President Barack Obama is touring the country asking for an up-or-down vote on his health care plan. Forget for a second that Speaker Nancy Pelosi (D-CA) can schedule an up-or-down vote on the Senate health care bill any time she wants, and keep in mind that while Democrats are trying to create the legislative text for President Obama’s “new” health care proposal, Senate Democrats are also pushing to include student lending provisions in the reconciliation bill. What does student lending have to do with health care you might ask? Nothing. But the Senate routinely attaches seemingly unrelated matters to must-pass legislation.
That is what makes Majority Leader Harry Reid’s (D-NV) refusal to honor Sen. Joe Lieberman’s (I-CT) request to offer an amendment funding the D.C. Opportunity Scholarship Program (DCOSP) to the American Workers, State and Business Relief Act so transparently hypocritical. Lieberman has been fighting for months to get an up-or-down vote on the DCOSP and saw a good opportunity with the Business Relief Act. But Reid prevented an up-or-down vote by ruling Lieberman’s amendment “not germane” to the underlying legislation. When has that ever stopped the Senate before?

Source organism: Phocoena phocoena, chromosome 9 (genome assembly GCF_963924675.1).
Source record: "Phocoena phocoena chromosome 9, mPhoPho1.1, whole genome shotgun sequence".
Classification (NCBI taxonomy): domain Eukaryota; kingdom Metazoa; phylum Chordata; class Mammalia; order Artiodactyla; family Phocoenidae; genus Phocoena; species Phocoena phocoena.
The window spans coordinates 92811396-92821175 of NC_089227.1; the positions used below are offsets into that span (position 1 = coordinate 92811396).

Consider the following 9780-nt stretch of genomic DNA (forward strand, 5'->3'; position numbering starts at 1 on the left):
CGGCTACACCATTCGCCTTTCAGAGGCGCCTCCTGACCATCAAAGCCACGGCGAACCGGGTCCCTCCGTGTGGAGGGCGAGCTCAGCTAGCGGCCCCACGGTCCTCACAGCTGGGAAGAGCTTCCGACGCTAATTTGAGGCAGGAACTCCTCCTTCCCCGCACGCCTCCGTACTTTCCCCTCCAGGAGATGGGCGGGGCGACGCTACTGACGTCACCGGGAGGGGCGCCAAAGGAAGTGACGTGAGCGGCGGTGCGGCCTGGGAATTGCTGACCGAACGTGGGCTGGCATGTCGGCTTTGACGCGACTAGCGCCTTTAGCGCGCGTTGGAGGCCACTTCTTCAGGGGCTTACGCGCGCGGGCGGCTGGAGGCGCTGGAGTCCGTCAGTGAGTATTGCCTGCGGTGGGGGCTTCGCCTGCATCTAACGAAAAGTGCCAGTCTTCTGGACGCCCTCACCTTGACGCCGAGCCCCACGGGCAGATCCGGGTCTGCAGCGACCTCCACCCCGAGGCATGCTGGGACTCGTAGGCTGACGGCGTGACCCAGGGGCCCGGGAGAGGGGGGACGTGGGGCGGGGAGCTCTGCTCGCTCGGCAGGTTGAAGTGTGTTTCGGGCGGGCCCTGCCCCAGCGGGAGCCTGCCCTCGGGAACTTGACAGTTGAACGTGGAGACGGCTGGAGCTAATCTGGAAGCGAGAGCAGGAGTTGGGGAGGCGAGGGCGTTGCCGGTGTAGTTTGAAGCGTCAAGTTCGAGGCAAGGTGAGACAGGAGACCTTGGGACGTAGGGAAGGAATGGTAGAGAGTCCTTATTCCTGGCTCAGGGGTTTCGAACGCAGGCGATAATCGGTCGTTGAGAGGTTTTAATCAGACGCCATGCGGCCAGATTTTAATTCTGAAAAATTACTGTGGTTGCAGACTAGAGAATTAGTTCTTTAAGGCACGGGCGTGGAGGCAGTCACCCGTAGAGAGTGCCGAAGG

The reality is that the Obama administration and Senate Democrats want to avoid an up-or-down vote on the DCOSP at all costs. Such a vote would force them to choose between their lofty post-partisan education rhetoric and the cold hard reality of the fact that liberal Democrats are beholden to the interests of the teachers unions. Articulating the official position of the Obama administration, Secretary of Education Arne Duncan wrote in The Wall Street Journal last year: “We must close the achievement gap by pursuing what works best for kids, regardless of ideology. In the path to a better education system, that’s the only test that really matters.” What works. Regardless of ideology. That’s the only test.
Well the tests are in and the evidence is that the DCOSP works. Specifically, the Obama administration’s own Department of Education released a report showing “those offered a scholarship were performing at statistically higher levels in reading